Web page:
Being in the public eye is a very odd thing. Because much of the time, it is an eye. It’s rarely an ear. Whenever you appear on TV or even in print, people tend to remember how you look not what you say and that can be disconcerting. Especially when your chosen career path was never knowingly based on aesthetics.
Like politicians. Or journalists. I first learned this when I began a fledgling apprenticeship as a guest reporter on The Today Show. After my first wobbly story went to air (a scintillating tale about denim), the woman in charge of the network’s on-air image pulled me aside for a quiet word. That word was ‘bra’ and apparently, I needed a better one.
I also had to cut my hair, stop slouching and speak in a less nasal way. Next, I was ordered to practice sitting on the Today Show couch so I’d look less awkward during interviews.
I took this feedback seriously. I trimmed my hair and tightened my bra straps. I practiced sitting. Until one distressing morning when I arrived on the set and the floor manager ushered me away from the couch towards some stools. “We’re over here for this segment,” he said as my world collapsed. “But I haven’t practiced stools!” I wailed. “I only know couches!”
Years later during my blink-and-you’ll-miss-it stint as a TV executive, in a perverse yet oddly karmic twist of fate I was put in charge of the network’s on-air image. Briefly, I was the one who had to ensure shoulders and boobs didn’t droop, ties and shirts didn’t clash and hair was kempt. It was a ridiculous yet necessary job because much of the public feedback is about how TV presenters look. Being the Image Police was a dispiriting task required two attributes: eyes and diplomacy. I possessed one of those and for a time, it was enough.
I’ve slowly come to understand
that the key to a successful public image (ie if you want people to listen to what you’re saying) is to make your appearance fade into the background. Don’t let it detract from your words. Ditch the tricky hair, the wacky tie, the try-hard clothes. Consistency is crucial.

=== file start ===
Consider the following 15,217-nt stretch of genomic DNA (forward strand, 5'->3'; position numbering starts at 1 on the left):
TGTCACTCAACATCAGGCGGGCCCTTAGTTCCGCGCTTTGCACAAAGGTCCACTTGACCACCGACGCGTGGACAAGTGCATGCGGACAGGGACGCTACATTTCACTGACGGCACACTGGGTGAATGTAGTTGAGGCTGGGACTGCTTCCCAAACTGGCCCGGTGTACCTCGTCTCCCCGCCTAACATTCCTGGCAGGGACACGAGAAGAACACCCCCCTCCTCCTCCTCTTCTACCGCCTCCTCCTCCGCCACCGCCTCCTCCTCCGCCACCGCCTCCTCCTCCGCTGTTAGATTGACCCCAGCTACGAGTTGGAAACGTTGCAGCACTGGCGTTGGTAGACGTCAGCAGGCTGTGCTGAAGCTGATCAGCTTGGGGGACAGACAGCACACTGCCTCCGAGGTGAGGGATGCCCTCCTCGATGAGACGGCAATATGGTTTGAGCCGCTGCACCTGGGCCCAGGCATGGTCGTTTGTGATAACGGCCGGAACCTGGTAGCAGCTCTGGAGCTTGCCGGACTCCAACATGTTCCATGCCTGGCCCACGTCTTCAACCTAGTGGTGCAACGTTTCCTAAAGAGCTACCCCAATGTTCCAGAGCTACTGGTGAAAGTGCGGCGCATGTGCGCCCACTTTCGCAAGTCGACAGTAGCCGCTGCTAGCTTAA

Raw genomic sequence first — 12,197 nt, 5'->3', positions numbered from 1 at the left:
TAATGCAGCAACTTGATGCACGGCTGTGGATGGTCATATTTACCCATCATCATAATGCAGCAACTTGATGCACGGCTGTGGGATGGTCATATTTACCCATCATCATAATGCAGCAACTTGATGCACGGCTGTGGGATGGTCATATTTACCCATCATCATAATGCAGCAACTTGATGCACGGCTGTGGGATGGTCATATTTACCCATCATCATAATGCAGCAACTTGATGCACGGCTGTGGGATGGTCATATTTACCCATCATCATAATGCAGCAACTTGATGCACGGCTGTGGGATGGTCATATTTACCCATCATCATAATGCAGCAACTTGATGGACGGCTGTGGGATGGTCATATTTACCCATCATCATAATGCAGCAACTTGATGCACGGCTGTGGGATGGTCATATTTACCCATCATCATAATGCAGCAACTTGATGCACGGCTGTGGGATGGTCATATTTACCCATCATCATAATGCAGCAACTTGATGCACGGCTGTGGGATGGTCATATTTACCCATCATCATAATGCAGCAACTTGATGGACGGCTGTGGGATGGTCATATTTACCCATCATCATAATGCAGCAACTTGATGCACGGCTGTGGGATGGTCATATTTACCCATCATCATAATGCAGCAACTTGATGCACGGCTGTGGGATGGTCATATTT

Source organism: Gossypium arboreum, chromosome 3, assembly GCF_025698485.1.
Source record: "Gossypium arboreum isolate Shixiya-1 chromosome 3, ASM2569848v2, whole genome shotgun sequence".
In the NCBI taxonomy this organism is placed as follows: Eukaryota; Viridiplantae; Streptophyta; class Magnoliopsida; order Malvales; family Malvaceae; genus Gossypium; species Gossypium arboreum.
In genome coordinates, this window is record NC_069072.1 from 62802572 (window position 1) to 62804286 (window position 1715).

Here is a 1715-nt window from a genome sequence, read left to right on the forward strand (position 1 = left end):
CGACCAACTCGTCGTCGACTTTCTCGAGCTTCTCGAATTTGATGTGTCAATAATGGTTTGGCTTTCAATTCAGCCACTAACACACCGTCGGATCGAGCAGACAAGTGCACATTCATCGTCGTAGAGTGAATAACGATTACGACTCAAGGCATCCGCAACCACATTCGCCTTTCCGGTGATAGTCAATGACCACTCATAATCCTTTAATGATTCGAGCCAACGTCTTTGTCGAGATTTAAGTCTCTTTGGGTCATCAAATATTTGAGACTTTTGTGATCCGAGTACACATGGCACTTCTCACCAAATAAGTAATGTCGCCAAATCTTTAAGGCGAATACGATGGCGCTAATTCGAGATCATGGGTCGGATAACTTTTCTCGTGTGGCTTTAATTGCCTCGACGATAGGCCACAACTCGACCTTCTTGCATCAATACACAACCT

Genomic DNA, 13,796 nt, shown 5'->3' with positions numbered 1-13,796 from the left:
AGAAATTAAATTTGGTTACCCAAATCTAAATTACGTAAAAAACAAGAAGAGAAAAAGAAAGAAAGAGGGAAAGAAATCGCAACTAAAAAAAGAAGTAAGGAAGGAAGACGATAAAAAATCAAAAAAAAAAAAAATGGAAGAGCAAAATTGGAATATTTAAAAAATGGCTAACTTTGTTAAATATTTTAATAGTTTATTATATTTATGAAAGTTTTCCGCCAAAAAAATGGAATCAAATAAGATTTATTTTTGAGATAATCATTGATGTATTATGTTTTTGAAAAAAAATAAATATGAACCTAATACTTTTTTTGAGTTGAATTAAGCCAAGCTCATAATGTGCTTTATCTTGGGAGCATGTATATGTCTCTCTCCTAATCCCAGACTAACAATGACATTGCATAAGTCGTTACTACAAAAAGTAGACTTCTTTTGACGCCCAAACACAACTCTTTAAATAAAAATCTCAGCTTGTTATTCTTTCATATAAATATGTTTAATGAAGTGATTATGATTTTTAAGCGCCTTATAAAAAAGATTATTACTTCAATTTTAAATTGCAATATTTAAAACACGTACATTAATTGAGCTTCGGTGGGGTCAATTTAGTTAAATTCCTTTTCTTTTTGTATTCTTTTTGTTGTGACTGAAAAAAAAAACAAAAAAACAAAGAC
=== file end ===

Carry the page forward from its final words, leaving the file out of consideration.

For years, newsreader Georgie Gardener has been my gold standard. She’s always flawless but you rarely notice what she’s wearing. Ditto with her hair and make-up, which always looks immaculately the same. This consistency frees you to listen to what she’s saying, without distraction. That’s the key.
I’m sure Julia Gillard is still baffled by the how her choice of outfit became a news story during the start of the Queensland floods when homes and lives were being lost. It was a classic demonstration of how your appearance can derail your message. Clothes are a code everyone understands without even realising it, until they see something that jars. Like a stitched-up suit during a flood crisis.
Thankfully, by the time she got out and about to meet Queenslanders in flood-affected towns, someone had had a word in her ear and she was in a shirt. Like Anna Bligh. Who can do no wrong in terms of public perception and nails her choice of clothes precisely because you don’t notice them. You just listen to her words of wisdom and reassurance.
Julia Gillard has been experimenting with her look quite a bit since the election and it’s a risky move. In the case of politicians, familiarity doesn’t breed contempt, it breeds security. And confidence. Reassurance. It’s unsettling when a leader keeps changing their appearance. Whether they’re doing it out of boredom, frustration or a misguided belief that nobody will notice, it’s a huge mistake. Pick a look and stick with it*. When I worked in magazines and every day was a fancy dress party, my staff would panic on the rare occasion I turned up wearing a black jacket. “What’s going on?” they’d ask anxiously and I’d have to reassure them I wasn’t going for a job interview.